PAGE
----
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Kareem Hassan Milhouse v. E. Gee

August 17, 2011

KAREEM HASSAN MILHOUSE, PLAINTIFF
v.
E. GEE, ET AL.,
DEFENDANTS



The opinion of the court was delivered by: Judge Rambo

MEMORANDUM

Plaintiff Kareem Hassan Milhouse ("Milhouse"), an inmate currently incarcerated at the United States Penitentiary in Lewisburg, Pennsylvania ("USPLewisburg"), filed this Bivens*fn1 -styled complaint against several USP-Lewisburg officials*fn2 (collectively, "Defendants") on November 2, 2009, as amended May 10, 2010. (Doc. 30.) Milhouse alleges various constitutional violations against Defendants, including excessive use of force, conditions of confinement, a strip search,*fn3 and verbal harassment.

Before the court is a motion to dismiss and for summary judgment filed on behalf of Defendants. (Doc. 42.) For the reasons set forth below, the motion for summary judgment will be granted in part and denied in part.

I. Background

A. Facts

The allegations in Milhouse's amended complaint stem from incidents occurring in late 2009 and early 2010. In support of their motion to dismiss and for summary judgment, Defendants have submitted a statement of material facts.*fn4

(Doc. 48.) Milhouse has submitted a counter statement of material facts. (Doc. 77.) Thus, the following facts are undisputed except where noted.

1. Excessive Use of Force

In his amended complaint, Milhouse complains of two incidents of alleged excessive use of force on October 23, 2009. The following facts relate to the first incident. On October 23, 2009, Defendants Marr, Gee, and Crawford were assigned to USP-Lewisburg's Special Housing Unit ("SHU"), a secure unit where inmates are confined to their cells for twenty-four (24) hours a day except for recreation periods, medical appointments, and scheduled trips or visits. (Doc. 48 ¶¶ 1, 6, 7.) On this day, Defendant Marr was assigned to work as the Number One Officer (1st Floor), and was responsible for opening and closing individual cell doors by way of a control panel box. (Id. ¶¶ 1, 2.) When staff members approach cells to determine if inmates want to leave their cells to participate in recreation, they notify Defendant Marr of which cell doors to open and close. (Id. ¶ 3.) Defendant Crawford was assigned to work as an Escort Officer. (Id. ¶ 6.) And, Defendant Gee was conducting searches of inmate cells on the SHU's first floor.*fn5

(Id. ¶ 7.)

On the morning of this day, October 23, 2009, Milhouse did not go to recreation. (Id. ¶ 4.) However, his cellmate chose to go to recreation, and as a result Defendant Marr opened the cell door. (Id. ¶ 4, 5.) Milhouse was handcuffed with his hands behind his back so that his cellmate could be escorted to recreation. (Id. ¶ 9.) He was also informed at this time that Defendant Gee would be conducting a search of the cell for contraband. (Id. ¶ 8.) As Defendant Gee held Milhouse by his restraints directly outside the cell, Milhouse told him that he would not go to a holding cell during the search. (Id. ¶¶ 9, 10.) Defendant Gee gave him several direct orders to go to the holding cell, but Milhouse refused, stating that he wanted to change his shoes because he was wearing only shower shoes and socks. (Id. ¶¶ 11, 12.) Defendant Gee then attempted to escort Milhouse to the holding cell on the first floor, but Milhouse resisted by refusing to move and struggling. (Id. ¶¶ 13, 14.) At this time, Defendant Crawford was inside the SHU's Officer's Station on the first floor, and heard a staff member directing an inmate to permit a cell search. (Id. ¶ 17.) He also heard keys rattling and thought that there might be a confrontation occurring between staff and an inmate.*fn6 (Id. ¶ 18.) As a result, Defendant Crawford exited the Officer's Station and observed Milhouse struggling with staff in the hall. (Id. ¶ 19.) He and another staff member immediately responded in order to assist Defendant Gee in escorting Milhouse to the holding cell. (Id. ¶¶ 15, 20.) Defendant Crawford took one of Milhouse's arms while Defendant Gee took the other arm. (Id. ¶ 21.) As they escorted him, Milhouse continued to resist their efforts and drag his feet. (Id. ¶ 22.) When they arrived at the holding cell, the door was open and they placed Milhouse in the cell without incident. (Id. ¶ 23.) The holding cell is a bare room with three walls and a metal grill and door serving as the fourth wall. (Id. ¶ 25.) Neither Defendant Gee or Crawford observed Milhouse striking his head on the wall. (Id. ¶ 24.)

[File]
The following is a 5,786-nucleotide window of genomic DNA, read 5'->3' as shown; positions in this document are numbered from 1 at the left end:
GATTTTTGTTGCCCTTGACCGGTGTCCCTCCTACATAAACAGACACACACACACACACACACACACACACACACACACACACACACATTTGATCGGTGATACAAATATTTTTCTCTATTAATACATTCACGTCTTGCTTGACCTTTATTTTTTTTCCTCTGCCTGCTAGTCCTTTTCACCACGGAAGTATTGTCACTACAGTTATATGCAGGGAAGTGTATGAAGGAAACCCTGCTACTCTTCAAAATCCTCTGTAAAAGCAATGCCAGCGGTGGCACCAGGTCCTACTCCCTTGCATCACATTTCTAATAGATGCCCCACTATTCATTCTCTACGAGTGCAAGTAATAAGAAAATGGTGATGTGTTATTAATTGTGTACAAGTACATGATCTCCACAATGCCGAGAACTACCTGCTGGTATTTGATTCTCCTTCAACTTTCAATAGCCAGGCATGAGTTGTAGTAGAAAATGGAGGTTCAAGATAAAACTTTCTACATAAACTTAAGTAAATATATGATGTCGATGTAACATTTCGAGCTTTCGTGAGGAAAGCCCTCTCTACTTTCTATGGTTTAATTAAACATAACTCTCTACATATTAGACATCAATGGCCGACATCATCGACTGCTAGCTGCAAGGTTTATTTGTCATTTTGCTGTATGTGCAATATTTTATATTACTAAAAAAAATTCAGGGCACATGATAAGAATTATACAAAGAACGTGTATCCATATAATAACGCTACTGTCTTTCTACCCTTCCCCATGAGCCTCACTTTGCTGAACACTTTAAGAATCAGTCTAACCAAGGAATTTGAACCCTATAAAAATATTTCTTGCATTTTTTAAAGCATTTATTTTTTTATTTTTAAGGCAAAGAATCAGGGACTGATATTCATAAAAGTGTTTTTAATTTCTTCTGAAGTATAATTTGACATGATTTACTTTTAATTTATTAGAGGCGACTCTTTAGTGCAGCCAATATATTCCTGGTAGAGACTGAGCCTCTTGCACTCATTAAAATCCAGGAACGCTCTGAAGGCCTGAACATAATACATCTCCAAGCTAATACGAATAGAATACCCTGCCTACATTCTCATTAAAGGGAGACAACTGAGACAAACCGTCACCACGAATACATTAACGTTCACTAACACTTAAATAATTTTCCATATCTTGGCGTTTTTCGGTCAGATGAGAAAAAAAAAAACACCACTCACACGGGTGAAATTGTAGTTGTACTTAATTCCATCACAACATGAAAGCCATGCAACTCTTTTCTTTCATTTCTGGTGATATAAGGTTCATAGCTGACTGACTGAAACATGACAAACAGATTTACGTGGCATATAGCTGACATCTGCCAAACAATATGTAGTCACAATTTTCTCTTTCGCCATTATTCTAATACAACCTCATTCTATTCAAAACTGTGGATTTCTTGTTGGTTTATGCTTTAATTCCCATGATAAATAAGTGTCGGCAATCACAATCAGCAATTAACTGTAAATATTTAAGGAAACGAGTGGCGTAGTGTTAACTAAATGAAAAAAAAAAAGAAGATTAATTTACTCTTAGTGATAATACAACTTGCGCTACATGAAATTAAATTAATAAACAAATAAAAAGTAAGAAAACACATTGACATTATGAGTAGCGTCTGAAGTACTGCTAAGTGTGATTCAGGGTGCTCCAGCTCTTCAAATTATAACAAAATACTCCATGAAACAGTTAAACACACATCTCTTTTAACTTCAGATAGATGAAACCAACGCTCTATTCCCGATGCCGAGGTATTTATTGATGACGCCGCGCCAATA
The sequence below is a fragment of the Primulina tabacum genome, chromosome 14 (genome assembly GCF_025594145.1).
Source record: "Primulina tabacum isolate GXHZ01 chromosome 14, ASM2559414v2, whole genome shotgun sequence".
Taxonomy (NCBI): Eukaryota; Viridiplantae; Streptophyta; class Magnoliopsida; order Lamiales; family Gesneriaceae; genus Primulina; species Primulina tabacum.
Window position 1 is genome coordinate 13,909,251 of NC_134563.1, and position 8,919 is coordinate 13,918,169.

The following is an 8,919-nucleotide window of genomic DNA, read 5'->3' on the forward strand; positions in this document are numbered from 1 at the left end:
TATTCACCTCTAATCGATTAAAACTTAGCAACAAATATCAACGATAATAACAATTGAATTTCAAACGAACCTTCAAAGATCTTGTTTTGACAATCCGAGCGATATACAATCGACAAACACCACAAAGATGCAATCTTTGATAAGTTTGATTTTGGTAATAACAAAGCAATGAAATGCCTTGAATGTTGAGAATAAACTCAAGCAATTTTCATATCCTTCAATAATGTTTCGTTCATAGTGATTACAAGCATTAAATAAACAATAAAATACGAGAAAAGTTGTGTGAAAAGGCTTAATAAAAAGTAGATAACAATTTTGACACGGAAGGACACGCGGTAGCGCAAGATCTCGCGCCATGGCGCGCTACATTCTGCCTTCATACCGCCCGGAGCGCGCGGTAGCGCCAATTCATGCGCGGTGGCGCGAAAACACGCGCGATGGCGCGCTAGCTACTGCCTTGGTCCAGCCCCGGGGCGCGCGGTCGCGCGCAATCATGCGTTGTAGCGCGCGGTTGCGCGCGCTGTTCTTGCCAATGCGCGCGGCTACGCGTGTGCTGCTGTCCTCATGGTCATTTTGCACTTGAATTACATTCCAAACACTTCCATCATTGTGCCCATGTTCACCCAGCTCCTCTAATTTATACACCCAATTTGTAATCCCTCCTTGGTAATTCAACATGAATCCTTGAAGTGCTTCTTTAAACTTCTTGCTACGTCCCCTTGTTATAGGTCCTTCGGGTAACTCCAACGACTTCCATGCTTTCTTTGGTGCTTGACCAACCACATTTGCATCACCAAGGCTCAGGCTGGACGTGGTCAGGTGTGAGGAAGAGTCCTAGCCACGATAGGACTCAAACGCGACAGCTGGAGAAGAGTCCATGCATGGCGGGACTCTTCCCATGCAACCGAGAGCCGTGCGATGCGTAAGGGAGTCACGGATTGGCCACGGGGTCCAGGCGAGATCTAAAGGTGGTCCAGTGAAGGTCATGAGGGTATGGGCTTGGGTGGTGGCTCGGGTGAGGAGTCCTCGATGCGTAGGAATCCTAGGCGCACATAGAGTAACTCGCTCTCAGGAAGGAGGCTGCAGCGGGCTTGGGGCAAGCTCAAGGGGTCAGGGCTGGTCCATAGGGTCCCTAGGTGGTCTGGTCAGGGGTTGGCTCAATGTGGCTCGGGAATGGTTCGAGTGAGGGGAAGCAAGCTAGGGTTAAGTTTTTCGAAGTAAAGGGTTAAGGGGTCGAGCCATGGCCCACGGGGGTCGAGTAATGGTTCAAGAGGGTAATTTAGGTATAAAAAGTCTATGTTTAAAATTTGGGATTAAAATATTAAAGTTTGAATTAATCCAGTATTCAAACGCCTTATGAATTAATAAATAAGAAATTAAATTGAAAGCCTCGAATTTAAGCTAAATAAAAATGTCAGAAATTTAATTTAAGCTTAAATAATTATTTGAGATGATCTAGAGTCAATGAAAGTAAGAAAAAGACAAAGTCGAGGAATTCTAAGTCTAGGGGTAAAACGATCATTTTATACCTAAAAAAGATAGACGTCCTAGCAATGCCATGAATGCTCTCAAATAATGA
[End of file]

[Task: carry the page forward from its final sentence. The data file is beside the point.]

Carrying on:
After placing Milhouse in the holding cell, Defendant Gee searched his cell. (Id. ¶ 26.) He did not destroy any property or bedding, but did remove two or three black metal binder clips since a recent policy change prohibits inmates from possessing such items. (Id. ¶¶ 27-29.) As a result of the incident, Defendant Gee wrote an incident report charging Milhouse with a Code 307 violation ("Refusing to Obey an Order of Any Staff Member"), a Code 312 violation ("Insolence Towards a Staff Member"), and a Code 398 violation ("Interfering with Staff in the Performance of Duties"). (Id. ¶ 31.) Milhouse later appeared before the Unit Discipline Committee and was found guilty of the Code 307 violation. (Id. ¶ 32.) Consequently, he was sanctioned with a loss of commissary privileges for 240 days. (Id. ¶ 33.)